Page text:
[ Please welcome Michael Fletcher to Photodoto. Mike has been making photographs since junior high and he’s been shooting a variety of film and digital cameras ever since. Today, he shoots with a Nikon D2x. Mike goes by the handle disneymike on Flickr where he administers the Nikkor lens group. You can see more of Mike’s work on his personal blog disneymike.com and in his Flickr photostream. – JW ]
Have you ever uploaded a photograph from your computer to a photo hosting site or your blog and find the colors seem less or more vibrant and just generally not as impressive as you see on your monitor?
When I first started posting my photographs on the web to sites like Flickr, I noticed that often the colors would look less vibrant and subdued when I viewed them on my browser. Somehow they seemed to lack the pizazz and zip they have when viewing them in Photoshop.
The color shift you see with a browser has to do with color spaces. Color spaces are a mathematical way to describe how colors are represented in a photograph. Color spaces help us to ensure that our photographs look right when other people view them on their monitors and when they are printed as photographs.
sRGB is a color space co-created by Hewlett-Packard and Microsoft. It is the color space recommended for use on the internet and by internet browsers. If you want your images to display the proper colors online, you need to make sure they are converted to sRGB as the last step in Photoshop before saving.
Top: sRGB IEC61966-2.1, Bottom: Adobe RGB (1998)
I have my camera set to use the Adobe RGB (1998) color space and 16-bit color because this allows me more flexibility in post-processing. If I don’t convert it to sRGB before uploading to the web, the vibrant colors in the top picture will look subdued as they do in the bottom picture. If you don’t see it next to the one with proper colors, you may not notice, but I want my photographs to look their very best on the internet.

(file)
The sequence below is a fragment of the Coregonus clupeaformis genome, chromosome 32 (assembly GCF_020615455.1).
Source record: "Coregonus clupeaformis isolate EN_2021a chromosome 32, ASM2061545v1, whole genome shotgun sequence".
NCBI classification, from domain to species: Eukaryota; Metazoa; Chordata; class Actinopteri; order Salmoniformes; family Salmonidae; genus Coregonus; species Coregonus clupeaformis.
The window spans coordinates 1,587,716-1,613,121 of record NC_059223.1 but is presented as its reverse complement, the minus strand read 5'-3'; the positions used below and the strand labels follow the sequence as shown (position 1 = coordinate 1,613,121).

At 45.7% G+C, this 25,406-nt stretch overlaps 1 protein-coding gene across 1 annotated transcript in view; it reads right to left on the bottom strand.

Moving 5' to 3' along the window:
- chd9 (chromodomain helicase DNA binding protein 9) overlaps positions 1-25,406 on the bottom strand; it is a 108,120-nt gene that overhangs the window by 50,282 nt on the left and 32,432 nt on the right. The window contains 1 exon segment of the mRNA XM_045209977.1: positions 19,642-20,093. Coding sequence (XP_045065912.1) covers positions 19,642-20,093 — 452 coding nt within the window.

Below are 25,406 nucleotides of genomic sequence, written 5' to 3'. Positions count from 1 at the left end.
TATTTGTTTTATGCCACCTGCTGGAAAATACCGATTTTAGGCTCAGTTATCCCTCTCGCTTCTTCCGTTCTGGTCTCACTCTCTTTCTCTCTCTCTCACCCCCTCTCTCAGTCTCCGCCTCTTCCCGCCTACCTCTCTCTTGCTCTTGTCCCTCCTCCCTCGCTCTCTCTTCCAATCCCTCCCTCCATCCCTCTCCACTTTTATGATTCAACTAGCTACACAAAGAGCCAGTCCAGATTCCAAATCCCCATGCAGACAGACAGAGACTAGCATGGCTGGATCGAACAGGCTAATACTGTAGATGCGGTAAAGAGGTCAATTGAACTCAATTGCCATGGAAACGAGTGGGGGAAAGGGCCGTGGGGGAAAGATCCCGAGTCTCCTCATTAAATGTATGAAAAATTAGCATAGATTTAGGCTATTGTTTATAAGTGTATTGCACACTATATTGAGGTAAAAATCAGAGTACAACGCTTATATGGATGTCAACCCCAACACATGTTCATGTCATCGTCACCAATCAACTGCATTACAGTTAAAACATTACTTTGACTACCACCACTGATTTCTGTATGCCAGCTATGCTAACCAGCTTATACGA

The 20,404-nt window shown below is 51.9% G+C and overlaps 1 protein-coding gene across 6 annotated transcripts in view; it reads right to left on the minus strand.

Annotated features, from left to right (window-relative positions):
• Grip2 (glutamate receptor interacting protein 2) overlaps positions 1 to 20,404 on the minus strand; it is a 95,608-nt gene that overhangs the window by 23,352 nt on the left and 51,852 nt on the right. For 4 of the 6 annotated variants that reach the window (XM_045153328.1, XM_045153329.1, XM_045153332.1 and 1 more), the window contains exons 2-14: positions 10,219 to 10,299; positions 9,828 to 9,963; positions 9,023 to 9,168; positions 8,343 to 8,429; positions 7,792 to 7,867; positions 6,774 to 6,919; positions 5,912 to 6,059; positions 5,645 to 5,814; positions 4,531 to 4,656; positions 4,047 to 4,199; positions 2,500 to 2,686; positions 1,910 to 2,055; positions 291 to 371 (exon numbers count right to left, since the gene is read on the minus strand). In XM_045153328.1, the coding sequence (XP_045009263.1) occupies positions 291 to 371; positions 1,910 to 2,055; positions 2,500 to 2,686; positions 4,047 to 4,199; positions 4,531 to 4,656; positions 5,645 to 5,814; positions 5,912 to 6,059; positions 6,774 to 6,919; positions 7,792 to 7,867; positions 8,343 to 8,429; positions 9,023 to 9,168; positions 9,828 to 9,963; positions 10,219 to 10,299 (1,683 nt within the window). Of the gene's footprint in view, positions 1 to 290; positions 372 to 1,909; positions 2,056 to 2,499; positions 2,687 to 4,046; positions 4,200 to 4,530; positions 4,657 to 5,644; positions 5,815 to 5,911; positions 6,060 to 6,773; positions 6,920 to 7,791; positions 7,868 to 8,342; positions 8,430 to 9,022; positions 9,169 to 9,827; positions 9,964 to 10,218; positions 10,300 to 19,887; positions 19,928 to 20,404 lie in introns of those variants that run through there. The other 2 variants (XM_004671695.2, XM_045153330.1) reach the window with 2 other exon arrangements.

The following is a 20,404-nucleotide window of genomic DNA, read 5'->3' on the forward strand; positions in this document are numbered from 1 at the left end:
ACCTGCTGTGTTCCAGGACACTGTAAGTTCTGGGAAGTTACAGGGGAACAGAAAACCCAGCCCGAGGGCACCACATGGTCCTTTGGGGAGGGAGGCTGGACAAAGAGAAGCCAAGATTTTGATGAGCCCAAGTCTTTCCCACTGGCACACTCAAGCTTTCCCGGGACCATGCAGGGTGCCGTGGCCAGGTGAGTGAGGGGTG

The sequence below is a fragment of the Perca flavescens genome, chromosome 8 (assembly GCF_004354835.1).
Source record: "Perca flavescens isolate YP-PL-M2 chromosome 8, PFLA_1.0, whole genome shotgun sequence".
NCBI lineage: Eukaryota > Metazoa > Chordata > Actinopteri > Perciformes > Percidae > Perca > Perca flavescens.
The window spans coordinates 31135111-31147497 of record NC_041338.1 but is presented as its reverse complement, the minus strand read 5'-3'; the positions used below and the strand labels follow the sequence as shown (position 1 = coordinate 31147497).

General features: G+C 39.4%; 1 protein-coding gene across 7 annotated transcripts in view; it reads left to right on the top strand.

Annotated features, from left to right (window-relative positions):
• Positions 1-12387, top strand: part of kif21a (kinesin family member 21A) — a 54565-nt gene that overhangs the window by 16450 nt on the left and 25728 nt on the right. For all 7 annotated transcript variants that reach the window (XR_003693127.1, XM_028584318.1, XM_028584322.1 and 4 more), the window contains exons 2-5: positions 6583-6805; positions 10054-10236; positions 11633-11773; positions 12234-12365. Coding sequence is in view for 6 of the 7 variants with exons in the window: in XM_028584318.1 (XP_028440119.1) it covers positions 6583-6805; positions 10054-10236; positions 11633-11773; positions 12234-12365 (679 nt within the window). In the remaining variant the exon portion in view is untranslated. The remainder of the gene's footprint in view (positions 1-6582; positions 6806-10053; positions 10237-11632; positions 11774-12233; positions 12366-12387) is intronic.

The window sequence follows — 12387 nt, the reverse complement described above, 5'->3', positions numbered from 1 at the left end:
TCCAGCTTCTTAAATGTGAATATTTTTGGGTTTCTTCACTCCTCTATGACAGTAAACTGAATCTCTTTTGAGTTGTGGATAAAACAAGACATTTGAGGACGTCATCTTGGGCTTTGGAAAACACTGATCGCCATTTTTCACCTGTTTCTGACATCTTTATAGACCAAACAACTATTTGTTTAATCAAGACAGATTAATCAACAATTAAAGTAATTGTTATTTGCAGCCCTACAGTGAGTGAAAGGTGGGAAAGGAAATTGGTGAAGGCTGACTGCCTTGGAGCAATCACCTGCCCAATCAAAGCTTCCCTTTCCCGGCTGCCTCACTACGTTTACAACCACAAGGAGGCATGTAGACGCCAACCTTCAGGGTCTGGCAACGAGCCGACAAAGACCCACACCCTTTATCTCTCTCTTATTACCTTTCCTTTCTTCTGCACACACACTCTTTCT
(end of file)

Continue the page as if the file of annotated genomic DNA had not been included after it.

If you post-process in Photoshop, just follow these few steps and you’ll make sure your pictures look their best as well.
Converting to sRGB IEC61966-2.1 in Photoshop CS2:
- Perform all desired post-processing in Photoshop and resize your photo for the web.
- Choose Edit > Convert to Profile with the settings below. Be sure to select sRGB IEC61966-2.1 for the destination profile.
- If your image is 16-Bit, choose Image > Mode > 8-Bits/Channel.
- Save your photograph.
Note: Do not choose Edit > Assign Profile. Assigning a profile is not the same as converting to a profile.
When you save an image with Photoshop, you can choose to embed the color space used in the file. It’s helpful to embed the color space if it is not sRGB so other programs can know which color space to use when they look at your image. In our case, the color space does not need to be embedded in the file since browsers assume images are represented as sRGB. I usually do not embed the color space since it makes the file a bit larger.
If you don’t use Photoshop for post-processing, simply save the final image for the web in the sRGB IEC61966-2.1 color space. Although the exact method to select the proper color space varies from program to program, any serious photo imaging program or raw converter will allow you to specify the color space. Refer to your manual for details.